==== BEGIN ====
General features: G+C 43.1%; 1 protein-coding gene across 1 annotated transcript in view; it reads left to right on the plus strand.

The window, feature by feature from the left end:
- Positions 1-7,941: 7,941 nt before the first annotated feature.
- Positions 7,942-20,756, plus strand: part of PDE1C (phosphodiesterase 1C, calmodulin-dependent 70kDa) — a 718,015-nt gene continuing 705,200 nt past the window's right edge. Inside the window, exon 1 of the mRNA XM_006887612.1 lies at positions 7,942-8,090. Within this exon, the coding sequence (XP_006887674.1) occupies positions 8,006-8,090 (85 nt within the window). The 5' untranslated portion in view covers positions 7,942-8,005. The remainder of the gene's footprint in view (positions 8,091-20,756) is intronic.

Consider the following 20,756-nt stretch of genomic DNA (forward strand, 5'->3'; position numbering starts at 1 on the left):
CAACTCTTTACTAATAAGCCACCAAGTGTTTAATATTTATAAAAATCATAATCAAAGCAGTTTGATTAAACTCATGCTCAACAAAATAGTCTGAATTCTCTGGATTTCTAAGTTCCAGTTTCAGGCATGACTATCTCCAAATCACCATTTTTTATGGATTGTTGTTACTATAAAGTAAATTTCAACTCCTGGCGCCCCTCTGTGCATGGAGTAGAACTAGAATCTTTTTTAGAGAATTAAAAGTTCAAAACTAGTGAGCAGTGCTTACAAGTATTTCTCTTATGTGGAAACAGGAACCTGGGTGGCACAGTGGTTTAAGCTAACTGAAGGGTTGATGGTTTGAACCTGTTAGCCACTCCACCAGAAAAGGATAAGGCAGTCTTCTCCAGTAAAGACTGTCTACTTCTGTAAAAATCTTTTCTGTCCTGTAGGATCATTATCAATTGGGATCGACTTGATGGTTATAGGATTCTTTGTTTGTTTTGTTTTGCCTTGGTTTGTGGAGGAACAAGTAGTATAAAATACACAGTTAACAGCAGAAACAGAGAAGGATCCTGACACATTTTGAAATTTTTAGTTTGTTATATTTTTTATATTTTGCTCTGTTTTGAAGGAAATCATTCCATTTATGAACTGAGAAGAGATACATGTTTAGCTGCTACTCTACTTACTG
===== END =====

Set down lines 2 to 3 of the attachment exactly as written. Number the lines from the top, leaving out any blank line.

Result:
The window, feature by feature from the left end:
- Positions 1-7,941: 7,941 nt before the first annotated feature.